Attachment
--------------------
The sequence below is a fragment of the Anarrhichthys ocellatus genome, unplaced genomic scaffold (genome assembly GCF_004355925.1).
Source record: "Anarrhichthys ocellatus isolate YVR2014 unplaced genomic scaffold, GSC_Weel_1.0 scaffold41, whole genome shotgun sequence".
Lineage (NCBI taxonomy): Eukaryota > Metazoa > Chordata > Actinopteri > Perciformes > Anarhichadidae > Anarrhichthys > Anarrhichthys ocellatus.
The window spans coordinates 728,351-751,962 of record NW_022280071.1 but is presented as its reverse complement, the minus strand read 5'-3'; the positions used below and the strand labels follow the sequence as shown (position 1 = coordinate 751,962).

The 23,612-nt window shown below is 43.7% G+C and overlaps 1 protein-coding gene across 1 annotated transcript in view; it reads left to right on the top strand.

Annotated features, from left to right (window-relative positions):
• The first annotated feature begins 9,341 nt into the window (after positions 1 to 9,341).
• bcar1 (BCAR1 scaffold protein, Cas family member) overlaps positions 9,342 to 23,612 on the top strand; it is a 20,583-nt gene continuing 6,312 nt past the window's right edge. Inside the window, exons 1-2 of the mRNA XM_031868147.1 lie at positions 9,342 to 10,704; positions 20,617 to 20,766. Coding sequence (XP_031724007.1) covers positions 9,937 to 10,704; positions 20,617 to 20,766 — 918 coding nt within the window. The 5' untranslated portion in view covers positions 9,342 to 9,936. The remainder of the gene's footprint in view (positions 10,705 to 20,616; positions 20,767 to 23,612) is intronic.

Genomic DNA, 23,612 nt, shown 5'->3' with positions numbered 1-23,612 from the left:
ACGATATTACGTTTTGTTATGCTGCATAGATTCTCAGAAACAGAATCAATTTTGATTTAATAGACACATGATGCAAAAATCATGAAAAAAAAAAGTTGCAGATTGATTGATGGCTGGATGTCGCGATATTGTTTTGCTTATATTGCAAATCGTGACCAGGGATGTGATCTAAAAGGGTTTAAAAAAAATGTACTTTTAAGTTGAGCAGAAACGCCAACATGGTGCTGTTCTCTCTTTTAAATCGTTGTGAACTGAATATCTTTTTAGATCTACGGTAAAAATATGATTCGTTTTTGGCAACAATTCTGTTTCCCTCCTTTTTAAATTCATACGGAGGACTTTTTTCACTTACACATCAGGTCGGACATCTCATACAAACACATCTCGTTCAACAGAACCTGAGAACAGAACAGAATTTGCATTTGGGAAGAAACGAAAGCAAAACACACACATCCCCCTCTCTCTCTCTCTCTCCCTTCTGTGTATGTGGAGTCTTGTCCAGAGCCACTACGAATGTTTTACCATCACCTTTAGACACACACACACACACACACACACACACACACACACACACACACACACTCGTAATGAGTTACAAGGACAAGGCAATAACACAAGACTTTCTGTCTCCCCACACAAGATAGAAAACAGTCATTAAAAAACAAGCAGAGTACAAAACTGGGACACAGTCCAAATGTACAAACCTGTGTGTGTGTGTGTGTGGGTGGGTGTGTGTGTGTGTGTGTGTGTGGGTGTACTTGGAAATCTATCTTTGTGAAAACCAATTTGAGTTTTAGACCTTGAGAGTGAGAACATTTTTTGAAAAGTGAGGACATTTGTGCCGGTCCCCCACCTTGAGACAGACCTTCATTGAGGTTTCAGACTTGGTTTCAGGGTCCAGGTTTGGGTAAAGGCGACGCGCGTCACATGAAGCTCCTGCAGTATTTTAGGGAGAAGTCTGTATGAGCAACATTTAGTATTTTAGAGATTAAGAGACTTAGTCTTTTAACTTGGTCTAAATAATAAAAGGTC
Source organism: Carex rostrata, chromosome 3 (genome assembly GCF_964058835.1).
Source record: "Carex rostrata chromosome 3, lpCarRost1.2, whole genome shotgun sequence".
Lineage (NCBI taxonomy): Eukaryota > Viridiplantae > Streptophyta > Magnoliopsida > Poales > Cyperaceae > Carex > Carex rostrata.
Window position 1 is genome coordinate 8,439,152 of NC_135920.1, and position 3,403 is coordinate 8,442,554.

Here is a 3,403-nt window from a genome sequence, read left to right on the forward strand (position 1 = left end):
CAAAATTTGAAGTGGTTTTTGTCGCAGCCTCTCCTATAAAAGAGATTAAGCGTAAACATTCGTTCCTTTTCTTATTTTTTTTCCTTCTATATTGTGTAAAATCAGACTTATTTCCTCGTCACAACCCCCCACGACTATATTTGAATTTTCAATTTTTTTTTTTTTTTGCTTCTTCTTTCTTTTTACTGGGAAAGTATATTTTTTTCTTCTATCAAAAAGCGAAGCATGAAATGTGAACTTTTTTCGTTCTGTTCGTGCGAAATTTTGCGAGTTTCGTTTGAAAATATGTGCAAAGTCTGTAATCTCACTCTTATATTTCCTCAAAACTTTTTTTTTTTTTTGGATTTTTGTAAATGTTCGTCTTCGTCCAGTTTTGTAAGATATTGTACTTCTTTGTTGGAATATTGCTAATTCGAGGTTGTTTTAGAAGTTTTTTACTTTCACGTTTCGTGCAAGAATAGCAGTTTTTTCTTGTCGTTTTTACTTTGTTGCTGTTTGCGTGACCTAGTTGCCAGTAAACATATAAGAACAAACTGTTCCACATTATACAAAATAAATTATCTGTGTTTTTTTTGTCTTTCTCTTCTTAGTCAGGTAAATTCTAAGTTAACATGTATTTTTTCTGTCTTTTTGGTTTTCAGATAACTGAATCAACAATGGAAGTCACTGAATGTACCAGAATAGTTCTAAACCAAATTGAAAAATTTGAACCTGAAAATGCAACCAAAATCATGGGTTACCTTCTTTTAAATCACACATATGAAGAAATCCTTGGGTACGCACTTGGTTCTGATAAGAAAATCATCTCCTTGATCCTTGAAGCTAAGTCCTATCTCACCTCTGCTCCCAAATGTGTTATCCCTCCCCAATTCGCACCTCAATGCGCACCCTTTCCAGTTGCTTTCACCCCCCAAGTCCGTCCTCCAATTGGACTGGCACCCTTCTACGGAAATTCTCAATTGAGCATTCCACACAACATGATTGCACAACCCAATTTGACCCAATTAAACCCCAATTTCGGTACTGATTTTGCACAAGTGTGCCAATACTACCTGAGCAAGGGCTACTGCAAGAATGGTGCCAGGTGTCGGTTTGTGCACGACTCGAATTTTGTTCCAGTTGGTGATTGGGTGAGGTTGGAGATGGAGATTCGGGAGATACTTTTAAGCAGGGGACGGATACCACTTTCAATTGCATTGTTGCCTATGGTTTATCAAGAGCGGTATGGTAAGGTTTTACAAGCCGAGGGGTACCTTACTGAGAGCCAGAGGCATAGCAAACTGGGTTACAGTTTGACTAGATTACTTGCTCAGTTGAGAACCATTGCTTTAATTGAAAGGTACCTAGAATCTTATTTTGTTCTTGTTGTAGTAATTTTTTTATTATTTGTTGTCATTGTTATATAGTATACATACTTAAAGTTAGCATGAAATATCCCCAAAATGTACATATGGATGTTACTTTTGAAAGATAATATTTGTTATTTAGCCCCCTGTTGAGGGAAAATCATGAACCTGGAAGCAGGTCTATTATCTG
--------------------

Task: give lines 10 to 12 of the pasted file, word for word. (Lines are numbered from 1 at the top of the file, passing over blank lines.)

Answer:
ACGATATTACGTTTTGTTATGCTGCATAGATTCTCAGAAACAGAATCAATTTTGATTTAATAGACACATGATGCAAAAATCATGAAAAAAAAAAGTTGCAGATTGATTGATGGCTGGATGTCGCGATATTGTTTTGCTTATATTGCAAATCGTGACCAGGGATGTGATCTAAAAGGGTTTAAAAAAAATGTACTTTTAAGTTGAGCAGAAACGCCAACATGGTGCTGTTCTCTCTTTTAAATCGTTGTGAACTGAATATCTTTTTAGATCTACGGTAAAAATATGATTCGTTTTTGGCAACAATTCTGTTTCCCTCCTTTTTAAATTCATACGGAGGACTTTTTTCACTTACACATCAGGTCGGACATCTCATACAAACACATCTCGTTCAACAGAACCTGAGAACAGAACAGAATTTGCATTTGGGAAGAAACGAAAGCAAAACACACACATCCCCCTCTCTCTCTCTCTCTCCCTTCTGTGTATGTGGAGTCTTGTCCAGAGCCACTACGAATGTTTTACCATCACCTTTAGACACACACACACACACACACACACACACACACACACACACACACACACTCGTAATGAGTTACAAGGACAAGGCAATAACACAAGACTTTCTGTCTCCCCACACAAGATAGAAAACAGTCATTAAAAAACAAGCAGAGTACAAAACTGGGACACAGTCCAAATGTACAAACCTGTGTGTGTGTGTGTGTGGGTGGGTGTGTGTGTGTGTGTGTGTGTGGGTGTACTTGGAAATCTATCTTTGTGAAAACCAATTTGAGTTTTAGACCTTGAGAGTGAGAACATTTTTTGAAAAGTGAGGACATTTGTGCCGGTCCCCCACCTTGAGACAGACCTTCATTGAGGTTTCAGACTTGGTTTCAGGGTCCAGGTTTGGGTAAAGGCGACGCGCGTCACATGAAGCTCCTGCAGTATTTTAGGGAGAAGTCTGTATGAGCAACATTTAGTATTTTAGAGATTAAGAGACTTAGTCTTTTAACTTGGTCTAAATAATAAAAGGTC
Source organism: Carex rostrata, chromosome 3 (genome assembly GCF_964058835.1).
Source record: "Carex rostrata chromosome 3, lpCarRost1.2, whole genome shotgun sequence".